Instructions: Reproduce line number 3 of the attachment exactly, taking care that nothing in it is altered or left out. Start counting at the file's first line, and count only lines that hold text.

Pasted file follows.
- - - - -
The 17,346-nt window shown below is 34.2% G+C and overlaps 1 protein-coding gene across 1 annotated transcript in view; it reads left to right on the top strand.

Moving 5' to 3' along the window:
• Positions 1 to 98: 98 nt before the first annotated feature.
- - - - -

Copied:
• Positions 1 to 98: 98 nt before the first annotated feature.